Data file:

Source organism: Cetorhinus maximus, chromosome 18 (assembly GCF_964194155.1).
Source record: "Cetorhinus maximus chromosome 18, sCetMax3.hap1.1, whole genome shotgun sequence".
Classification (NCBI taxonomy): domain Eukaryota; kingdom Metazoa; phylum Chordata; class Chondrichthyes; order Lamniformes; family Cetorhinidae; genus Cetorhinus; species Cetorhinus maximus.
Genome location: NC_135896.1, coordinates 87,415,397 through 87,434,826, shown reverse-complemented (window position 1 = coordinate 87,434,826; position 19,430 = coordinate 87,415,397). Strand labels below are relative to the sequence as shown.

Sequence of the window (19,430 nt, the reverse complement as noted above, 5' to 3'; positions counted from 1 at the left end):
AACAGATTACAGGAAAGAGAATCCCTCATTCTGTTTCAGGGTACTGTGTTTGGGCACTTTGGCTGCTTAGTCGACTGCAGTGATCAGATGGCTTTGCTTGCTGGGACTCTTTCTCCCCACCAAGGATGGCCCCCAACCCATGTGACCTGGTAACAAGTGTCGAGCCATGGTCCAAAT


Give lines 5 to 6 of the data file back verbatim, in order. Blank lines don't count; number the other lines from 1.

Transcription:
Sequence of the window (19,430 nt, the reverse complement as noted above, 5' to 3'; positions counted from 1 at the left end):
AACAGATTACAGGAAAGAGAATCCCTCATTCTGTTTCAGGGTACTGTGTTTGGGCACTTTGGCTGCTTAGTCGACTGCAGTGATCAGATGGCTTTGCTTGCTGGGACTCTTTCTCCCCACCAAGGATGGCCCCCAACCCATGTGACCTGGTAACAAGTGTCGAGCCATGGTCCAAAT